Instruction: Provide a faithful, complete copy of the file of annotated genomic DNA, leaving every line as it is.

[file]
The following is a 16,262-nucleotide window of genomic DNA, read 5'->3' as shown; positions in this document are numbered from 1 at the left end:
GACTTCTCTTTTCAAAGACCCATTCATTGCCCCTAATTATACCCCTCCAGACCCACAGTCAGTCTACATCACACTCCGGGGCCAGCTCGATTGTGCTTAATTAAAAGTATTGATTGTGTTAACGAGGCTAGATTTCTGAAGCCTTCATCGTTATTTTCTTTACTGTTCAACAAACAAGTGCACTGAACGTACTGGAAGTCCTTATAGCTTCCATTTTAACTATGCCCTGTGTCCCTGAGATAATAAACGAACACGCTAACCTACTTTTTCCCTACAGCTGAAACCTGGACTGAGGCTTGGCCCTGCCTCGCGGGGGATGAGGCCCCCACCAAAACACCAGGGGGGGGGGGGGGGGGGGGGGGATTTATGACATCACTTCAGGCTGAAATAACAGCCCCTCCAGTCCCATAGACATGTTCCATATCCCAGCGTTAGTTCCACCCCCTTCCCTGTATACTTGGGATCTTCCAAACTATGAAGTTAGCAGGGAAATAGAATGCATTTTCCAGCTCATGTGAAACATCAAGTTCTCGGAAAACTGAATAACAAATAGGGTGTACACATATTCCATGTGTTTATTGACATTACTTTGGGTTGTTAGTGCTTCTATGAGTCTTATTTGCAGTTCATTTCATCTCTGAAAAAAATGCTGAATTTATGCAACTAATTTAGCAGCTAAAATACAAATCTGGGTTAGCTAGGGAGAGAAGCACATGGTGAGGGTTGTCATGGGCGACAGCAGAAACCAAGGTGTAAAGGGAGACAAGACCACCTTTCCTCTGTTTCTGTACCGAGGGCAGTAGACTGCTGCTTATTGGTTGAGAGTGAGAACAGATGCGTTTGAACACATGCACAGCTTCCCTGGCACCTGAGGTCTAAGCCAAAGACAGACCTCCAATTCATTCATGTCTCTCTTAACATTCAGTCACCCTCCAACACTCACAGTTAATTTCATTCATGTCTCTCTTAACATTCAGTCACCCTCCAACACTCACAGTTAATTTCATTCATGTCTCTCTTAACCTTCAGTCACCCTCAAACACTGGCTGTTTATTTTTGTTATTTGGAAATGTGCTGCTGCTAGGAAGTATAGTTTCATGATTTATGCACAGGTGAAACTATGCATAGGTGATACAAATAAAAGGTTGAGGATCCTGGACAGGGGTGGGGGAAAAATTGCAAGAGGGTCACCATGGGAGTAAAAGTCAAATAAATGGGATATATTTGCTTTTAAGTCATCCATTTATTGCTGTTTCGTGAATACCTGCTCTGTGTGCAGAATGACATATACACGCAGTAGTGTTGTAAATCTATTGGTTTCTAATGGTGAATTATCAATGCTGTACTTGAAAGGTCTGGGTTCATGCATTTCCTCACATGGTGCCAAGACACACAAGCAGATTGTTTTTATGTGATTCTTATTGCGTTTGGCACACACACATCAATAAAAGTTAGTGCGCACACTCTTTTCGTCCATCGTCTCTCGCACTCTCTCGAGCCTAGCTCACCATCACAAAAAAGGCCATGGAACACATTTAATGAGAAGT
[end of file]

The following is a 16,262-nucleotide window of genomic DNA, read 5'->3' as shown; positions in this document are numbered from 1 at the left end:
GACTTCTCTTTTCAAAGACCCATTCATTGCCCCTAATTATACCCCTCCAGACCCACAGTCAGTCTACATCACACTCCGGGGCCAGCTCGATTGTGCTTAATTAAAAGTATTGATTGTGTTAACGAGGCTAGATTTCTGAAGCCTTCATCGTTATTTTCTTTACTGTTCAACAAACAAGTGCACTGAACGTACTGGAAGTCCTTATAGCTTCCATTTTAACTATGCCCTGTGTCCCTGAGATAATAAACGAACACGCTAACCTACTTTTTCCCTACAGCTGAAACCTGGACTGAGGCTTGGCCCTGCCTCGCGGGGGATGAGGCCCCCACCAAAACACCAGGGGGGGGGGGGGGGGGGGGGGGATTTATGACATCACTTCAGGCTGAAATAACAGCCCCTCCAGTCCCATAGACATGTTCCATATCCCAGCGTTAGTTCCACCCCCTTCCCTGTATACTTGGGATCTTCCAAACTATGAAGTTAGCAGGGAAATAGAATGCATTTTCCAGCTCATGTGAAACATCAAGTTCTCGGAAAACTGAATAACAAATAGGGTGTACACATATTCCATGTGTTTATTGACATTACTTTGGGTTGTTAGTGCTTCTATGAGTCTTATTTGCAGTTCATTTCATCTCTGAAAAAAATGCTGAATTTATGCAACTAATTTAGCAGCTAAAATACAAATCTGGGTTAGCTAGGGAGAGAAGCACATGGTGAGGGTTGTCATGGGCGACAGCAGAAACCAAGGTGTAAAGGGAGACAAGACCACCTTTCCTCTGTTTCTGTACCGAGGGCAGTAGACTGCTGCTTATTGGTTGAGAGTGAGAACAGATGCGTTTGAACACATGCACAGCTTCCCTGGCACCTGAGGTCTAAGCCAAAGACAGACCTCCAATTCATTCATGTCTCTCTTAACATTCAGTCACCCTCCAACACTCACAGTTAATTTCATTCATGTCTCTCTTAACATTCAGTCACCCTCCAACACTCACAGTTAATTTCATTCATGTCTCTCTTAACCTTCAGTCACCCTCAAACACTGGCTGTTTATTTTTGTTATTTGGAAATGTGCTGCTGCTAGGAAGTATAGTTTCATGATTTATGCACAGGTGAAACTATGCATAGGTGATACAAATAAAAGGTTGAGGATCCTGGACAGGGGTGGGGGAAAAATTGCAAGAGGGTCACCATGGGAGTAAAAGTCAAATAAATGGGATATATTTGCTTTTAAGTCATCCATTTATTGCTGTTTCGTGAATACCTGCTCTGTGTGCAGAATGACATATACACGCAGTAGTGTTGTAAATCTATTGGTTTCTAATGGTGAATTATCAATGCTGTACTTGAAAGGTCTGGGTTCATGCATTTCCTCACATGGTGCCAAGACACACAAGCAGATTGTTTTTATGTGATTCTTATTGCGTTTGGCACACACACATCAATAAAAGTTAGTGCGCACACTCTTTTCGTCCATCGTCTCTCGCACTCTCTCGAGCCTAGCTCACCATCACAAAAAAGGCCATGGAACACATTTAATGAGAAGT